At present, we have four local authorities, four chief executives, four mayors, 183 councillors and countless state agencies, all with different, and often competing, visions for Dublin. Amidst all that division, it is left to central Government and the Custom House to call all the shots.
Henry Kissinger once famously asked who he would call if he wanted to talk to Europe. Well, who do you call if you want to talk to Dublin?
A lack of joined-up thinking on the big issues, such as housing, planning and transport, is costing us precious time, money and jobs.
The city has suffered due to a lack of co-ordination between the four Dublin authorities and the lack of a clear political mandate to address the economic and social issues facing the city.
Anyone who has worked on our city's development plan knows that the current system is not working. There is no central co-ordinating role between all stakeholders in the city.
Dublin is the economic engine of Ireland, but it is currently run by a rotating committee of unanswerable chief executives and chain-swapping councillors. It is time for this to change.
Take, for example, the current stalemate between the National Transport Authority and Dublin City Council. The NTA wants to build an eastern bypass across Dublin Bay, completing the M50 as a ring road. Dublin city councillors voted to remove this from the development plan, urging a greater focus on public transport. The unelected council executive said the removal of the NTA's plan may be illegal. Just who is in charge in this mess?
Other cities have already shown that a strong mayoral office can really work to the people's benefit.
In many places, a city's lifeblood - its economy, cultural life and sense of place - is channelled through its mayor's office. Mike Bloomberg in New York and Martin O'Malley in Baltimore revitalised their cities by turning them green. Pasqual Maragall transformed Barcelona from an industrial backwater to host of the 1992 Olympics by introducing a radical reform of urban planning.
Jacques Chirac became a hugely popular mayor of Paris by looking after the elderly, the disabled and single mothers. No matter what one thinks of Boris Johnson or his predecessor, Ken Livingston, it is clear that London has thrived since it began to elect its mayor.
Dublin continues to be at a disadvantage as the four separate councils go their different ways. When Fingal speaks with one voice, Dún Laoghaire-Rathdown with another, South Dublin and Dublin City with others still, there is no coherence, and no metropolitan vision for the nation's capital. We need the strong strategies and policies which come with a directly elected mayor, rather than from unelected officials who are not accountable to the public.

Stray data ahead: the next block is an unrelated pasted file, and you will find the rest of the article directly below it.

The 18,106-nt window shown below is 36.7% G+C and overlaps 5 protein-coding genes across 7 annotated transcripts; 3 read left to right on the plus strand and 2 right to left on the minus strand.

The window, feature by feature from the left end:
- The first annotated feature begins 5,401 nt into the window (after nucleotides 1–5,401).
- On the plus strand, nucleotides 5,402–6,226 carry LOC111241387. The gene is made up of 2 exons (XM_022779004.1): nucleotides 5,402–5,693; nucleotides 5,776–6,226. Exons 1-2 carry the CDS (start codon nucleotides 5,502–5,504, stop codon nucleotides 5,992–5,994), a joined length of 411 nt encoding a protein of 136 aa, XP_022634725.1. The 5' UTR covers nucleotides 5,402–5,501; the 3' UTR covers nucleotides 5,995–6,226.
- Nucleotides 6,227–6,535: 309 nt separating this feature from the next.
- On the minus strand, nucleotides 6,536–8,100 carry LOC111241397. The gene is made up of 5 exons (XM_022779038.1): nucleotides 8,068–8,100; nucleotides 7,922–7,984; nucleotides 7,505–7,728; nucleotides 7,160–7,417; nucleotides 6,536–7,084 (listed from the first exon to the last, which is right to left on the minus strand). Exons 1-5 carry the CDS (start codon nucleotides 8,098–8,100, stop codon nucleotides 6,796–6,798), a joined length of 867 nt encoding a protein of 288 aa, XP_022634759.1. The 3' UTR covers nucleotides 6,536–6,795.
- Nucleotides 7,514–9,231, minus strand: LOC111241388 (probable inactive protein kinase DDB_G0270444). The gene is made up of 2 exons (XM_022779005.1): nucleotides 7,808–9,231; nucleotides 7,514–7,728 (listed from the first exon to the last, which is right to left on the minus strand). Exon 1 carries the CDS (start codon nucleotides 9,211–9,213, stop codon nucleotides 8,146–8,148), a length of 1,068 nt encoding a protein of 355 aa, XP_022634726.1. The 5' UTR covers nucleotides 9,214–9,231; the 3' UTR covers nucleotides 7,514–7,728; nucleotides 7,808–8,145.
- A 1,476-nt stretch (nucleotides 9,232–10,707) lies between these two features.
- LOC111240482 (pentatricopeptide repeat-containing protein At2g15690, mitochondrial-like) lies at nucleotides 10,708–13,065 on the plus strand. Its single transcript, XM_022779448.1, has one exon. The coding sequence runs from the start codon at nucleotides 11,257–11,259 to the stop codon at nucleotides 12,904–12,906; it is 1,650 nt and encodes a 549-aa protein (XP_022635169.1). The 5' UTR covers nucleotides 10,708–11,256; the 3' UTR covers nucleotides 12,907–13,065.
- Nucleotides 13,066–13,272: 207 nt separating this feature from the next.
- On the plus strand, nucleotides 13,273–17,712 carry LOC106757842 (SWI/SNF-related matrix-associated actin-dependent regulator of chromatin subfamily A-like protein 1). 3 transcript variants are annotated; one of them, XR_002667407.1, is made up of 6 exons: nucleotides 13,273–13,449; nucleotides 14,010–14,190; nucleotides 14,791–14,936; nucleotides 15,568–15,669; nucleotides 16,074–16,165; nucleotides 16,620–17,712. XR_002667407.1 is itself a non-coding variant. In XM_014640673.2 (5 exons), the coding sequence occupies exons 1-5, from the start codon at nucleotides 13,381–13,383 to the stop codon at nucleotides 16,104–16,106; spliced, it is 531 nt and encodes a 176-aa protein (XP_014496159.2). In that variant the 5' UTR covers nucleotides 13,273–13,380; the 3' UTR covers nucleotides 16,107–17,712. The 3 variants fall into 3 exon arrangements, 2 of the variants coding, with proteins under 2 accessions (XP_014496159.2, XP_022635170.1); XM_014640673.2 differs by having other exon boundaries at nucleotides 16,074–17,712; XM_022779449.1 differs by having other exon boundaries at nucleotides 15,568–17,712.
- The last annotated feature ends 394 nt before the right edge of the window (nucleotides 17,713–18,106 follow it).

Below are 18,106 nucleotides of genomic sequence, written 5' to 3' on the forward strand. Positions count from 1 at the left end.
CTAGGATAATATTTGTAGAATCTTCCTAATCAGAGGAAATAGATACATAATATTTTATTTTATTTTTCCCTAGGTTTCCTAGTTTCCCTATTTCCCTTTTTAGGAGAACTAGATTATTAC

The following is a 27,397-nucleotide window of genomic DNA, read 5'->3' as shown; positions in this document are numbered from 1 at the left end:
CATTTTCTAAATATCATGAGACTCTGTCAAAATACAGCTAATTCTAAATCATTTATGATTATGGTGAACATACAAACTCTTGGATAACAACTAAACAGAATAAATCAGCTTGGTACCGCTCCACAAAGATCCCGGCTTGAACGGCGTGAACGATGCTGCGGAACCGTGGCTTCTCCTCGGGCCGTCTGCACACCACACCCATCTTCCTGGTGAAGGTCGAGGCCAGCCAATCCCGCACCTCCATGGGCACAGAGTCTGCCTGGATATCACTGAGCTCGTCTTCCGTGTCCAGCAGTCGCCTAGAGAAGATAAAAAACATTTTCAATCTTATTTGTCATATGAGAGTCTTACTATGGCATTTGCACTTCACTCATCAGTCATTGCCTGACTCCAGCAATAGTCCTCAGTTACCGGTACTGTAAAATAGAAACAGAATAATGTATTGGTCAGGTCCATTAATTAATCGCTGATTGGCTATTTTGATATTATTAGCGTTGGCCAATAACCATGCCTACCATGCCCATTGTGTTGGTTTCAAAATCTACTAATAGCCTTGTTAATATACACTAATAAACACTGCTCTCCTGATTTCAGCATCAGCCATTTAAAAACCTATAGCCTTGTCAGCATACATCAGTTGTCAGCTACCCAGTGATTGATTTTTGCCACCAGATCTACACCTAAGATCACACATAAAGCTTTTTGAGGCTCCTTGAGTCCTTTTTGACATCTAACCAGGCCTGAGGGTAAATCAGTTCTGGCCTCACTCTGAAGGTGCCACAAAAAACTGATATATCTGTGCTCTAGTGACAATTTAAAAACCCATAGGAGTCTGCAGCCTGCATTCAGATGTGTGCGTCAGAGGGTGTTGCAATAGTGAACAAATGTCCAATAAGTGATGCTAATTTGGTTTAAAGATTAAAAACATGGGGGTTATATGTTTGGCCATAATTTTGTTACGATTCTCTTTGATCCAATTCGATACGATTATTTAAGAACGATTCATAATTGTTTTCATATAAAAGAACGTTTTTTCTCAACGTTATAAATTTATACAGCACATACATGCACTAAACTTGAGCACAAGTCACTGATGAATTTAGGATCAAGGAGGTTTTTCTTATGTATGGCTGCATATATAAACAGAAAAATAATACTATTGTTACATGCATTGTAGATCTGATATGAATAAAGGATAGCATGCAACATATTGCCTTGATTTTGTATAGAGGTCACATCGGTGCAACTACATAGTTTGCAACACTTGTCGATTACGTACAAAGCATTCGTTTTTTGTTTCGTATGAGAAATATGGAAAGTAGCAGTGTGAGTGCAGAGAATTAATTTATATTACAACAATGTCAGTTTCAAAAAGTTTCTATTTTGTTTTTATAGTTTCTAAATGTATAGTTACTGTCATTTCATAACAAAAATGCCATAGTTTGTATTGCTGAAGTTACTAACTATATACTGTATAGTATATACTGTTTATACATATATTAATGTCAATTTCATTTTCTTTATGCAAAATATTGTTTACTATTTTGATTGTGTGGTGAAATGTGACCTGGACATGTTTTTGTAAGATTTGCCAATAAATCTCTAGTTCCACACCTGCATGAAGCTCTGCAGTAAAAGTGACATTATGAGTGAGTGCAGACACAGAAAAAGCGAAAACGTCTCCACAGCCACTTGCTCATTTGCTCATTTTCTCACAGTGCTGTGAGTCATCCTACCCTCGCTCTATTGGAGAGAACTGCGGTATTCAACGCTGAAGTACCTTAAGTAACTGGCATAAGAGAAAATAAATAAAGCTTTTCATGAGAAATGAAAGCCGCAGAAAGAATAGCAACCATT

Real political reform must devolve responsibilities to local authorities. Only then will we get brave decisions from people with a democratic mandate to make things happen. At present, no one is in charge and no one is held to account for what is happening in our capital city. No one has the power or resources to plan and organise how the city is going to develop. It is time for that to change.
The Green Party came close to creating the office of a directly elected Dublin mayor in 2011. Phil Hogan undermined the approach when he took over as Minister for the Environment and set up a process to reconsider the issue, which was designed to fail.
Now, with the change of Government, it is once more back on the agenda. The Minister for Housing, Planning and Local Government, Simon Coveney, says that he personally supports the idea and will review proposals for directly electing mayors.
The Green Party is ready to answer that call and will today publish a revised version of the bill that we nearly got through the Oireachtas in 2011.
If people are serious about what they say about new politics, then our bill should be able to attract real cross-party support.
If it is agreed and enacted within a year, Dubliners should be able to directly elect their own mayor at the same time that they elect their councillors at the local elections in 2019. There is no reason why Cork, Limerick, Galway and Waterford could not follow suit and we could see which cities thrive best when given this new responsibility.
Sticking with the current annual circus, where horse-trading decides who gets to carry the mayoral chain for a year, is no longer tenable. Our cities need real political leadership and that means the office of mayor cannot remain a ceremonial role.
We cannot change leaders every 12 months and expect coherent and effective leadership. Our cities are competing with cities in other countries, rather than with each other. It is time that we finally get the development of urban Ireland right and directly elect men and women with vision to take on that task.
Eamon Ryan is a TD for Dublin Bay South and leader of the Green Party